Also at DKos.
Politicians, pundits and senior military officers alike have characterized the so-called Iraq surge strategy with words like "the last best chance for success." So what if it doesn't work?
According to Karen DeYoung and Thomas E. Ricks of the Washington Post, a group of governors asked that question of Mr. Bush and Joint Chiefs chairman Peter Pace in a meeting at the White House last week. Pace's answer: "I'm a Marine, and Marines don't talk about failure. They talk about victory."
Shades of Doctor Strangelove!
There Is No Plan B, Mandrake
Governor Phil Bredesen (D-Tenn.) told DeYoung and Ricks that Pace's Plan B was "to make Plan A work."
Apparently, some within the government are thinking about a worst-case scenario. Last month, Secretary of Defense Robert Gates told Congress "I would be irresponsible if I weren't thinking about what the alternatives might be."
The problem is that there is no "good" Plan B. The "best" Plan B would likely be something akin to Congressman Jack Murtha's (D-Penn.) proposal to redeploy to the periphery, but the Bush administration is unlikely to throw up its hands after Plan A fails and say "Murtha was right all along."
So even though nobody has a heck of a lot of faith in Plan A, it will succeed because it has to.
Bush supporters may call this being "resolute." I call it "faith based war fighting."
If At First You Don't Succeed…
I don't have a lot of faith at this point that the Democratically controlled Congress can stop Plan A from proceeding. The Battle of Baghdad has already commenced, and the legislature is unlikely to cut funding for troops already engaged in the field, or to provide reinforcements to an ongoing operation.
Prepare to hear a lot of talk about how "progress" in being made with the new "strategy"--more "corners turned" and "last throes" jabber.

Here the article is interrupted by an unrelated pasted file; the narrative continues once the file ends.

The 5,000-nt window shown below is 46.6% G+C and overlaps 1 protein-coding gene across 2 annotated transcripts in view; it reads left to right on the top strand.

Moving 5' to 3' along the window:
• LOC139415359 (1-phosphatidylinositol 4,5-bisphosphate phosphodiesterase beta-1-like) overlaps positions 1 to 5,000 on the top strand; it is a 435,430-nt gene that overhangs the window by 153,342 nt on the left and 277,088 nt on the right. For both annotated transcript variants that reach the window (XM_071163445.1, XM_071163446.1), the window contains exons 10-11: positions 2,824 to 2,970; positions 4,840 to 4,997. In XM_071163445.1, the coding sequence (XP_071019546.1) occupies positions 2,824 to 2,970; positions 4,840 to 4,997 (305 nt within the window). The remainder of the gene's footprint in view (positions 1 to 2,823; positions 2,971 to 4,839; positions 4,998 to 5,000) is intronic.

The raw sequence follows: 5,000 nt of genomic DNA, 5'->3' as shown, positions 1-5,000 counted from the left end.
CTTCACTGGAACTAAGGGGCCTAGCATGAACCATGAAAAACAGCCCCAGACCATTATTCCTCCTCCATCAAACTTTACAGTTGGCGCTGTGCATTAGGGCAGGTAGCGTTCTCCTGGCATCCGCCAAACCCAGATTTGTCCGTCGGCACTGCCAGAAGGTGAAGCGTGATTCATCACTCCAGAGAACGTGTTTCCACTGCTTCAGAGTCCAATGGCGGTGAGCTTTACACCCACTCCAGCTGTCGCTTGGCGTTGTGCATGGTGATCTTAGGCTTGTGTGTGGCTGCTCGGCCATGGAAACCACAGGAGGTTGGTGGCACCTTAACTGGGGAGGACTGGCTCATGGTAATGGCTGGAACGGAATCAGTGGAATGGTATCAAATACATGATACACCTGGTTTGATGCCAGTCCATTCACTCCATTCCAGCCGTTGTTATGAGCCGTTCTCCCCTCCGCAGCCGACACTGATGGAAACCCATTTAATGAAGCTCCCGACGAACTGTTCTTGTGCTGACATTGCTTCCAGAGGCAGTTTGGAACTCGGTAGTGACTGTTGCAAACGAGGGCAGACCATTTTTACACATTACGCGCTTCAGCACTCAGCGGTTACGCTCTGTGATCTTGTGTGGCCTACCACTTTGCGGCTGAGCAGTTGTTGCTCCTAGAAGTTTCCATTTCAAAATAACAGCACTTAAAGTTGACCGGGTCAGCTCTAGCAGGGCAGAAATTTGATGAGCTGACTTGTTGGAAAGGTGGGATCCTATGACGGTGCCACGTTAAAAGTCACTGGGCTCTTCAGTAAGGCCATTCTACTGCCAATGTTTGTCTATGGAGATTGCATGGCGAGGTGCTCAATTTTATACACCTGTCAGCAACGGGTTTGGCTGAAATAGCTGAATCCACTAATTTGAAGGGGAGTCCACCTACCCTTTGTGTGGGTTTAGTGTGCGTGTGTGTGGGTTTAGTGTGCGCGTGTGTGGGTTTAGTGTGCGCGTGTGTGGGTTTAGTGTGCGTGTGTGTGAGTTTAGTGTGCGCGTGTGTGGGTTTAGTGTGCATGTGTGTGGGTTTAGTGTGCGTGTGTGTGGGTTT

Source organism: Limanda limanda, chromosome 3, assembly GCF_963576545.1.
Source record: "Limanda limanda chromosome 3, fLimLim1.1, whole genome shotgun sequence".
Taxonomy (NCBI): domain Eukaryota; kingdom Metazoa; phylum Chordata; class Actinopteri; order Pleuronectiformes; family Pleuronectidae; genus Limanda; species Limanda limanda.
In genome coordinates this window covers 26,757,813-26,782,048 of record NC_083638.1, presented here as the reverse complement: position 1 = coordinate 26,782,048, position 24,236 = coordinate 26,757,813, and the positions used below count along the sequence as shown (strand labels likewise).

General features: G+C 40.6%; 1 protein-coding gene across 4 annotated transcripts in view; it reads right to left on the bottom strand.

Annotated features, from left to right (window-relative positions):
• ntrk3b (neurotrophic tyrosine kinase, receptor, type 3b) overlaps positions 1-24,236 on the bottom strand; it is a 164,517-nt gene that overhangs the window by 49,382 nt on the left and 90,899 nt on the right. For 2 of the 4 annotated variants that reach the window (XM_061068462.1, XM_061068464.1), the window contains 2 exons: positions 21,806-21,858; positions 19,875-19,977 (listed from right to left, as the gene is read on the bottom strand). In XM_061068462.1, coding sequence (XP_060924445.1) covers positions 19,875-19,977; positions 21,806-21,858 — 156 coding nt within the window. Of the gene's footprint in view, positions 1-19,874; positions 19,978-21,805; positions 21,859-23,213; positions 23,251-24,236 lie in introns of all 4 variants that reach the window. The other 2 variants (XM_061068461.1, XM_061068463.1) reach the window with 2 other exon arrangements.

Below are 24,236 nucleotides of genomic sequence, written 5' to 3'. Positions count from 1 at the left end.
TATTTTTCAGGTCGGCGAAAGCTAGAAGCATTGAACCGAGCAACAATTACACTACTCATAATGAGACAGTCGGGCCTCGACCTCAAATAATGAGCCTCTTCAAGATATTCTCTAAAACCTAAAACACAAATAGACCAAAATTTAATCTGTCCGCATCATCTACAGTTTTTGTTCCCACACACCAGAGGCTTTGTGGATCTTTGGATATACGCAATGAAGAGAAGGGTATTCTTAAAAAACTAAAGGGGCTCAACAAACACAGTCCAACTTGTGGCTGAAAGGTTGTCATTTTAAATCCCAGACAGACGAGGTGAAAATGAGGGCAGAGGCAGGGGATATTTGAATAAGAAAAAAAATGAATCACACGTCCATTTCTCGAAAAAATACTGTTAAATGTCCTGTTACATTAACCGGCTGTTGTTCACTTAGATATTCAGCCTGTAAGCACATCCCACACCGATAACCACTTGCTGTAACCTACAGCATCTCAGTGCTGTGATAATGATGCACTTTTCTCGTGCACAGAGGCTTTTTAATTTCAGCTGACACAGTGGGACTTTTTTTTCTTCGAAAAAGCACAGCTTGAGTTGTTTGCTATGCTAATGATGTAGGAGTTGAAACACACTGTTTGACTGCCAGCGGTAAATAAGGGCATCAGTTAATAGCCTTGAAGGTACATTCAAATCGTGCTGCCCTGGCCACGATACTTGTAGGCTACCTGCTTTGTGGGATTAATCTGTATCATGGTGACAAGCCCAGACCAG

Barring an unexpected breakthrough in the Congressional maneuvering, Plan A is here to stay.
Carl Levin (D-Mich.), chairman of the Senate Armed Services Committee, is leading an effort to rewrite the 2002 authorization to invade Iraq. The new bill would not repeal the authorization, but would limit the U.S. mission in Iraq to training, counterterrorism efforts, border control and logistics support of Iraqi forces.
I like this idea in theory, but practically speaking, I doubt it could actually work. Iraq is a complex quagmire in which all the parts are interconnected. What good would it do to drive al-Qaeda out of Anbar province only to have the Mahdi Army or some other militia take over Baghdad? I'm also leery about Congress micromanaging the actions of commanders in the field. (Yes, I know that sounds like a Joe Lieberman argument, but it's a valid one.)
Operational considerations aside, though, it's not likely that Levin can craft a bill of this nature that will pass the Senate's 60 vote yardstick.
Iraq has turned into a perpetual disaster machine. Everything we do makes the situation worse, and the worse the situation gets, the more we do that worsens the situation even further.
Terms like "success" and "failure" no longer apply to the Iraq situation. We accomplished the "mission" of regime change more than three years ago, but we'll never transform Iraq into a democratic Shangri-la. Mr. Bush insists on pressing for a "victory" he can't define beyond the level of abstract platitudes, and will not tolerate a situation he considers to be a "defeat."
What is "defeat" in Iraq? The enemy (or enemies) cannot physically drive us out of Iraq. But is staying in Iraq to prove "they" can't drive us out a sane strategy or policy? It appears that Mr. Bush thinks it is. But then, to Mr. Bush, everything is a manhood measuring contest. Too bad he keeps coming up short.
Maybe that's why he's doing everything in his power to ensure we stay engaged militarily in Iraq for a very long time.
Commander Jeff Huber, U.S. Navy (Retired) writes from Virginia Beach, Virginia. Read his commentaries at Pen and Sword.